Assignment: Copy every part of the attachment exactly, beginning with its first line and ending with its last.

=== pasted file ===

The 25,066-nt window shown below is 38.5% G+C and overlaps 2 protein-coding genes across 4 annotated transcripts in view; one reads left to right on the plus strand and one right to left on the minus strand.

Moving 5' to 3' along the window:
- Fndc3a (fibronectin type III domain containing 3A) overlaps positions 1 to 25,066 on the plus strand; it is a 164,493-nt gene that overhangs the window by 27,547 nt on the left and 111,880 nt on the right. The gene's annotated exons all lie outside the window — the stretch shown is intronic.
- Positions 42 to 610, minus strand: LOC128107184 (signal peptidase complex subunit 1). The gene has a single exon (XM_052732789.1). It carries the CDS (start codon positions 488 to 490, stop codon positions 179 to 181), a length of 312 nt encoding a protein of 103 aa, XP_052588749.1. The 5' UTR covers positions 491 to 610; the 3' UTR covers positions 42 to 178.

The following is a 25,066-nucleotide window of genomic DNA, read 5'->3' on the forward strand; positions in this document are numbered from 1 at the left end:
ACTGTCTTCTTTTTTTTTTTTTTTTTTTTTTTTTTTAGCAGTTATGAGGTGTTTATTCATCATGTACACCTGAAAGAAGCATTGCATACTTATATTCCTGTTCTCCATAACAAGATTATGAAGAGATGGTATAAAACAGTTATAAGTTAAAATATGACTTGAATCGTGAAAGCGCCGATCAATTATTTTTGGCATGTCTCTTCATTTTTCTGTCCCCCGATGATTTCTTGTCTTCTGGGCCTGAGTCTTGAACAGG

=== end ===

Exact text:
The 25,066-nt window shown below is 38.5% G+C and overlaps 2 protein-coding genes across 4 annotated transcripts in view; one reads left to right on the plus strand and one right to left on the minus strand.

Moving 5' to 3' along the window:
- Fndc3a (fibronectin type III domain containing 3A) overlaps positions 1 to 25,066 on the plus strand; it is a 164,493-nt gene that overhangs the window by 27,547 nt on the left and 111,880 nt on the right. The gene's annotated exons all lie outside the window — the stretch shown is intronic.
- Positions 42 to 610, minus strand: LOC128107184 (signal peptidase complex subunit 1). The gene has a single exon (XM_052732789.1). It carries the CDS (start codon positions 488 to 490, stop codon positions 179 to 181), a length of 312 nt encoding a protein of 103 aa, XP_052588749.1. The 5' UTR covers positions 491 to 610; the 3' UTR covers positions 42 to 178.

The following is a 25,066-nucleotide window of genomic DNA, read 5'->3' on the forward strand; positions in this document are numbered from 1 at the left end:
ACTGTCTTCTTTTTTTTTTTTTTTTTTTTTTTTTTTAGCAGTTATGAGGTGTTTATTCATCATGTACACCTGAAAGAAGCATTGCATACTTATATTCCTGTTCTCCATAACAAGATTATGAAGAGATGGTATAAAACAGTTATAAGTTAAAATATGACTTGAATCGTGAAAGCGCCGATCAATTATTTTTGGCATGTCTCTTCATTTTTCTGTCCCCCGATGATTTCTTGTCTTCTGGGCCTGAGTCTTGAACAGG